Breathing Difficulties Could Be Early Signs Of Asthma

Michelle Hopkins

When normal daily activities, such as carrying groceries in from the car, cause you to be out of breath, you may be seeing symptoms of asthma. According to the Centers for Disease Control and Prevention (CDC), more than 18 million people in the U.S. have asthma. The symptoms often start out gradually, but can become severe enough that simply walking across a room is a challenge. Learn how to spot the signs of asthma, and see your family doctor before this disease takes your breath away.

More Than Just A Severe Allergy

Asthma causes your body to react to substances much like an allergy. Stress, anxiety and physical exertion can also trigger an attack. It can cause the tissues in your throat to swell and the muscles to tighten so you have to fight to breathe. In the worst episodes, your airway could close entirely so you can't get air into your lungs.

Asthma Attack Triggers

Some of the same materials that cause an allergic reaction can cause an asthma attack such as:

  • mold, mildew, dust and pollen
  • dog and cat saliva, hair and dander
  • strong perfume scents
  • cleaning chemical scents
  • cigarette smoke

Other triggers which are unique to asthma attacks include:

  • respiratory illnesses such as colds and flu
  • changes in the weather that cause a fluctuation in the air pressure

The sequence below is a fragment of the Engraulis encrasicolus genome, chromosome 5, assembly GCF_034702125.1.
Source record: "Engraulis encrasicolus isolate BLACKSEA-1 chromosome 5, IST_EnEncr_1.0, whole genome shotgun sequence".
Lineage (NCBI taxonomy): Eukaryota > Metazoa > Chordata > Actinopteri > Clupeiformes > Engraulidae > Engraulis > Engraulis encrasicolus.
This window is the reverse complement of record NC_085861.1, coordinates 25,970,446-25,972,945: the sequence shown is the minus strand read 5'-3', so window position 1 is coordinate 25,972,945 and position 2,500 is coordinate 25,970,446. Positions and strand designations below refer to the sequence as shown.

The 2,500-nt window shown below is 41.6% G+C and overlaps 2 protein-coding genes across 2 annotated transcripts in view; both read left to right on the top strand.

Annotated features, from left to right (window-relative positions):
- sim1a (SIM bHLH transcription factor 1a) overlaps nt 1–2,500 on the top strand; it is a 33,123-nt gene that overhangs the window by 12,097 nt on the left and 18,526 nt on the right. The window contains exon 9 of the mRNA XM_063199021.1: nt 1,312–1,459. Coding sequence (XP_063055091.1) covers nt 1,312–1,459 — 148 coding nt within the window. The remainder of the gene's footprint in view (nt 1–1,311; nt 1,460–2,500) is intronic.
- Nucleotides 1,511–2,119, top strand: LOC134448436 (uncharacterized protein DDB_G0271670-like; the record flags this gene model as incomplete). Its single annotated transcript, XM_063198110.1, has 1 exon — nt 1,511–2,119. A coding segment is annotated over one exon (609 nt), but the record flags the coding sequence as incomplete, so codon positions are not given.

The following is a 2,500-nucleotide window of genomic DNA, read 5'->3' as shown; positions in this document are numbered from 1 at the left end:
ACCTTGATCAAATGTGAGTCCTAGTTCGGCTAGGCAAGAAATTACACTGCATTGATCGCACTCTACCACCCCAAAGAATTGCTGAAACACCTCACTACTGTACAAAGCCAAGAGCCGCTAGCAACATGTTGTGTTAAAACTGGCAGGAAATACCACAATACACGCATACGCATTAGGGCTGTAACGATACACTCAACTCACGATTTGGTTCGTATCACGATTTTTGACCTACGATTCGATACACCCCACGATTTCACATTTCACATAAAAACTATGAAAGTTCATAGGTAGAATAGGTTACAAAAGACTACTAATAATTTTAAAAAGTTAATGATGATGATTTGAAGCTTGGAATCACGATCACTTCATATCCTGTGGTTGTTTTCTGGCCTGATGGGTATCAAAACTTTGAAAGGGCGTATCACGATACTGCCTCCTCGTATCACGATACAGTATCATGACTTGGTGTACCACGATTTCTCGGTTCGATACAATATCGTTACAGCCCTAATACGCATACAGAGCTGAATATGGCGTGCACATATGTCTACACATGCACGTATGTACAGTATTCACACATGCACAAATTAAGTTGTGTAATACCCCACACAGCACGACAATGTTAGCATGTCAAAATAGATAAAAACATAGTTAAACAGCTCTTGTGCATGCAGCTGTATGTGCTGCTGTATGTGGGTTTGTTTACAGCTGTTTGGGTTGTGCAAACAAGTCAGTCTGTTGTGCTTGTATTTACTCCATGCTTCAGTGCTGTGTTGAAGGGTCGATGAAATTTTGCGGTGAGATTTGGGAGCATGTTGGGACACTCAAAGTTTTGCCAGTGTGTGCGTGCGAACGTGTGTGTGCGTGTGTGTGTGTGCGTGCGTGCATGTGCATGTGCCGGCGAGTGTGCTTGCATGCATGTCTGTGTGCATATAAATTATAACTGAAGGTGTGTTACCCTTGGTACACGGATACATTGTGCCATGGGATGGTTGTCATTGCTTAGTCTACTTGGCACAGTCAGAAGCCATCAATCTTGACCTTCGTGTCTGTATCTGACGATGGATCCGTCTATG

• some prescription medicines that treat throat and lungs illnesses
  • anxiety, stress and panic attacks
  • physical exercise, work or recreational activities

All of these triggers tend to invoke an immediate response in someone with asthma. The reaction can quickly become worse, and sometimes life-threatening in severe cases.

The Symptoms of an Asthma Attack

Some people can have a mild case of asthma and write off their symptoms as a simple allergy. Other people have severe breathing difficulties with each asthma attack. The same trigger can invoke different reactions with each exposure to the trigger. Some of the typical symptoms during an asthma attack include:

  • swollen airway
  • excess mucous in the throat
  • rapid or heavy breathing
  • pressure in the chest
  • coughing or sneezing
  • gulping or gasping for air

Treatment of Asthma

There is no cure for asthma, so the treatment is focused on minimizing the symptoms and making breathing easier. Your doctor has a number of medications with which to treat your asthma symptoms. Some are used long-term to prevent asthma attacks and others reduce the affects of a sudden, severe episode.

Anti-Inflammatory Drugs - These drugs reduce the swelling in your throat and esophagus and the excess mucous production. They are often used when you feel an asthma attack coming on to prevent it from becoming serious.

Bronchodilators - These are often used as an inhaler to relax the throat muscles at the very start of an asthma attack. They are also used to prevent symptoms before engaging in stressful or physical activities that could trigger an attack.

Prednisone - This is a steroid used to treat a severe attack where you can't catch your breath. Your doctor or emergency room will use this, or you may be given a dose for use in an emergency. This will allow you to breathe better while the asthma attack subsides.

See your doctor at places like Green & Seidner Family Practice if you have any difficulty breathing after normal activity levels. Get screened for asthma and start watching for those triggers that are most likely to set off an asthma attack.